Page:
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Is the speed of convergence constant?

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  • Jordan Rappaport

Abstract

Empirical attempts to measure the speed of convergence -- the rate at which a country's per capita income approaches its steady state relative to its distance from its steady state -- have started from the assumption that it is constant. In contrast, neoclassical models of capital accumulation usually predict that the speed of convergence decreases as income approaches its steady state. Estimating a flexible functional form which allows the speed of convergence to vary suggests that the speed of convergence actually increases as income approaches its steady state. An increasing speed of convergence calls into question structural interpretations of coefficients on conditioning variables in cross-sectional growth regressions. Instead, excluding initial income from cross-sectional growth regressions allows coefficients on exogenous variables to be interpreted as measuring changes in underlying structural relationships.

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Paper provided by Federal Reserve Bank of Kansas City in its series Research Working Paper with number RWP 00-10.

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Date of creation: 2000
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Handle: RePEc:fip:fedkrw:rwp00-10

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    • Robert J. Barro & Paul Romer, 1993. "Economic Growth," NBER Books, National Bureau of Economic Research, Inc, number barr93-1.
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  11. Rappaport, Jordan, 2005. "How does labor mobility affect income convergence?," Journal of Economic Dynamics and Control, Elsevier, vol. 29(3), pages 567-581, March.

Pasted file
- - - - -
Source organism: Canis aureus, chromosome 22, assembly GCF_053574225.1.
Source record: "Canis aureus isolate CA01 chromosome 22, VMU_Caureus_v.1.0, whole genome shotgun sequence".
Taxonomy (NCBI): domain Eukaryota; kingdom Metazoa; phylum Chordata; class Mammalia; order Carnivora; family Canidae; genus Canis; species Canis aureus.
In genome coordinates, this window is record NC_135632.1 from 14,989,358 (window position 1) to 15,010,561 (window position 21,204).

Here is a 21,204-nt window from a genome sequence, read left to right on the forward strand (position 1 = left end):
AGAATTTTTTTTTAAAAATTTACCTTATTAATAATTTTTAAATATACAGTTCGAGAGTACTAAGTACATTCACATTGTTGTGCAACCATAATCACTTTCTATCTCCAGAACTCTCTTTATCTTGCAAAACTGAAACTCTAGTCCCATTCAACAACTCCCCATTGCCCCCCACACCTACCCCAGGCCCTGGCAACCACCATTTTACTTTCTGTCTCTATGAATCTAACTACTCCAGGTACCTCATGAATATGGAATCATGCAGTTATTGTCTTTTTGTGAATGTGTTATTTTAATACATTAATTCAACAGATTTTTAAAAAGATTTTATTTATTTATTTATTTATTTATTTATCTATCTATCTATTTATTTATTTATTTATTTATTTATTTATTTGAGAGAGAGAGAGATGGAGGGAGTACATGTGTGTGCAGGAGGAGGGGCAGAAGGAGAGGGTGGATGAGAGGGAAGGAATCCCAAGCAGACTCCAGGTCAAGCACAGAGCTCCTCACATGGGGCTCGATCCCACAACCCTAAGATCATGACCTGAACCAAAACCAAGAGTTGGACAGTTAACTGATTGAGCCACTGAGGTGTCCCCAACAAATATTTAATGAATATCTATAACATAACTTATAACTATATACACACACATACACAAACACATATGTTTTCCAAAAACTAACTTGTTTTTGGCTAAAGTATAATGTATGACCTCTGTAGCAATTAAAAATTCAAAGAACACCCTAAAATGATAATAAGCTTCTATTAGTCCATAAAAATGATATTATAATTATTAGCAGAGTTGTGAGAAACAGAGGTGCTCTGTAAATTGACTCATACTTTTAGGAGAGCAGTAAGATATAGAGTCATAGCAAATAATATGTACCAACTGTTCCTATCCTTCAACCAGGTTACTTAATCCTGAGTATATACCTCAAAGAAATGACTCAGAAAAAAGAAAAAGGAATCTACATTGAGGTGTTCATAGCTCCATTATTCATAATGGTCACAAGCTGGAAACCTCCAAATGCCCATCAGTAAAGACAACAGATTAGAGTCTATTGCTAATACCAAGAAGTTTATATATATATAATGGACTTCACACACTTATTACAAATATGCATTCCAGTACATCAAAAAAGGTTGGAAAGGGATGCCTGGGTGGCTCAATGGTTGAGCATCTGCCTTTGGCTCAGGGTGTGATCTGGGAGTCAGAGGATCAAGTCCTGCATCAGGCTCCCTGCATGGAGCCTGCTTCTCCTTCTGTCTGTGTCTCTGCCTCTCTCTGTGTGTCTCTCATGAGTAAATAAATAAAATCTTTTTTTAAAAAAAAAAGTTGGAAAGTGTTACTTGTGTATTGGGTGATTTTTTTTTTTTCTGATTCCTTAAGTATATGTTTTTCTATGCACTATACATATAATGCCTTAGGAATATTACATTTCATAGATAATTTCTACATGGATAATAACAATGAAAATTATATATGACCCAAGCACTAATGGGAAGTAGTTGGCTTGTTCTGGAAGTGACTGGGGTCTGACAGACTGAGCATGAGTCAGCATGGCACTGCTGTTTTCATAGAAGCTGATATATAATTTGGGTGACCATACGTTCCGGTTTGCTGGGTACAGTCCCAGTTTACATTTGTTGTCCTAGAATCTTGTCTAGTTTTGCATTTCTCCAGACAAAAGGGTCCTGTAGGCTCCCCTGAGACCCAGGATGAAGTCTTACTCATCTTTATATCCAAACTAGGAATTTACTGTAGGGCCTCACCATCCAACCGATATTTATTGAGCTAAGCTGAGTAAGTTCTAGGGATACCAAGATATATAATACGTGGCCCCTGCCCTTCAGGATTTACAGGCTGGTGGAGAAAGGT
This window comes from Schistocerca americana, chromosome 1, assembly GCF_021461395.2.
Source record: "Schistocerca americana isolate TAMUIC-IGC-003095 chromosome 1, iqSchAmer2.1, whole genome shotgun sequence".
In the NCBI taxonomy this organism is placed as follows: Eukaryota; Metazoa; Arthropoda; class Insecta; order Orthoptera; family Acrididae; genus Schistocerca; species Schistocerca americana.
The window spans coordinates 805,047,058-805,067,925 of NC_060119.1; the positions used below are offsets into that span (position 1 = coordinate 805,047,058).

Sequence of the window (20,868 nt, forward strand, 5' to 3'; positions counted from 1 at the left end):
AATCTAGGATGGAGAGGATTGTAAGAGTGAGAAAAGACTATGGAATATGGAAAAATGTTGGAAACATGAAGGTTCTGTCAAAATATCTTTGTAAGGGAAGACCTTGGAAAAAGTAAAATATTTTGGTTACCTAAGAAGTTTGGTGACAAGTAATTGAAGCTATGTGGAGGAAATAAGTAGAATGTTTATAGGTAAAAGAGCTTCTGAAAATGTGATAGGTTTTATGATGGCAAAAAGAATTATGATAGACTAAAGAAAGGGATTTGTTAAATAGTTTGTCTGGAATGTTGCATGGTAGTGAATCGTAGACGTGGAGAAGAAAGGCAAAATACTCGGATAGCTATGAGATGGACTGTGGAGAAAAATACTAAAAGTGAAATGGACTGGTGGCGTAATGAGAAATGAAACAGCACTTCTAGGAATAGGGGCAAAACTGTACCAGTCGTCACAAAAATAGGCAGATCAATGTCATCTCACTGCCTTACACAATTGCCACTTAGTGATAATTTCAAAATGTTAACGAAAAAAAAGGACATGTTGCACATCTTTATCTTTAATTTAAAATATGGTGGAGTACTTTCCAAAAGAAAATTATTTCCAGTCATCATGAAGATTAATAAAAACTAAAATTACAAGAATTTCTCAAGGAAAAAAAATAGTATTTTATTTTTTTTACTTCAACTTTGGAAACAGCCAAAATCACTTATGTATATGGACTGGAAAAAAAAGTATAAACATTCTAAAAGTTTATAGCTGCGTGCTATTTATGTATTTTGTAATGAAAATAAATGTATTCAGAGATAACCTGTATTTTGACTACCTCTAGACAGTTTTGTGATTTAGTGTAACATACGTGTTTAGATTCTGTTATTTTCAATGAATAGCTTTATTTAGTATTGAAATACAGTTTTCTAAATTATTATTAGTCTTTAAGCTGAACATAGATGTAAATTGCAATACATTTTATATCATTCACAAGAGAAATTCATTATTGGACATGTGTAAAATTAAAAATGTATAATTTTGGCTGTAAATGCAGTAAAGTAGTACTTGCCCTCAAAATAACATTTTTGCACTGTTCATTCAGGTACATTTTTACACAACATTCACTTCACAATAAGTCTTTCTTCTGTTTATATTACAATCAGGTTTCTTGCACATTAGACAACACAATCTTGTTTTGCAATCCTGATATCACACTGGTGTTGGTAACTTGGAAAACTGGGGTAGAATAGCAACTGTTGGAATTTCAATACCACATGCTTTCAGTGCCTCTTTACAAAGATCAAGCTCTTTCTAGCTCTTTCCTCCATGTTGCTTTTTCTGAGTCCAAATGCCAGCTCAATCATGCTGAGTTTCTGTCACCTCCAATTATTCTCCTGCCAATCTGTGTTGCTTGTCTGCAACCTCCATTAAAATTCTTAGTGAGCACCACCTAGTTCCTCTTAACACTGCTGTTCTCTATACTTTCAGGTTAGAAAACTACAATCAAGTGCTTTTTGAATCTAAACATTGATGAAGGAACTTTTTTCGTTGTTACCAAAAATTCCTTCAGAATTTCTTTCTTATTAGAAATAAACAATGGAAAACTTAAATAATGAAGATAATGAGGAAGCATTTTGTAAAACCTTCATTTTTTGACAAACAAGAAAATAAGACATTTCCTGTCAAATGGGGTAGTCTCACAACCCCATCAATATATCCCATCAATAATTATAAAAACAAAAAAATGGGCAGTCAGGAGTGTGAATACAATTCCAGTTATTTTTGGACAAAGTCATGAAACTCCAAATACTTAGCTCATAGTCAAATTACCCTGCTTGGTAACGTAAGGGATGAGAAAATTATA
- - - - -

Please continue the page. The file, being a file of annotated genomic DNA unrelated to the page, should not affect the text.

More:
12. Sala-i-Martin, Xavier, 1994. "Cross-sectional regressions and the empirics of economic growth," European Economic Review, Elsevier, vol. 38(3-4), pages 739-747, April.
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  14. David E. Bloom & Jeffrey D. Sachs, 1998. "Geography, Demography, and Economic Growth in Africa," Brookings Papers on Economic Activity, Economic Studies Program, The Brookings Institution, vol. 29(2), pages 207-296.
  15. Jordan Rappaport, 2000. "How does openness to capital flows affect growth?," Research Working Paper RWP 00-11, Federal Reserve Bank of Kansas City.
  16. Islam, Nazrul, 1995. "Growth Empirics: A Panel Data Approach," The Quarterly Journal of Economics, MIT Press, vol. 110(4), pages 1127-70, November.
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Cited by:
  1. Jean-Louis ARCAND & Béatrice D'HOMBRES, 2002. "Explaining the Negative Coefficient Associated with Human Capital in Augmented Solow Growth Regressions," Working Papers 200227, CERDI.
  2. Jordan Rappaport & Jeffrey D. Sachs, 2001. "The U.S. as a coastal nation," Research Working Paper RWP 01-11, Federal Reserve Bank of Kansas City.
  3. Andrew T. Young & Matthew J. Higgins & Daniel Levy, 2013. "Heterogeneous Convergence," Working Paper Series 19_13, The Rimini Centre for Economic Analysis.
  4. Jordan Rappaport, 2000. "How does openness to capital flows affect growth?," Research Working Paper RWP 00-11, Federal Reserve Bank of Kansas City.
  5. Durlauf, Steven N. & Kourtellos, Andros & Minkin, Artur, 2001. "The local Solow growth model," European Economic Review, Elsevier, vol. 45(4-6), pages 928-940, May.

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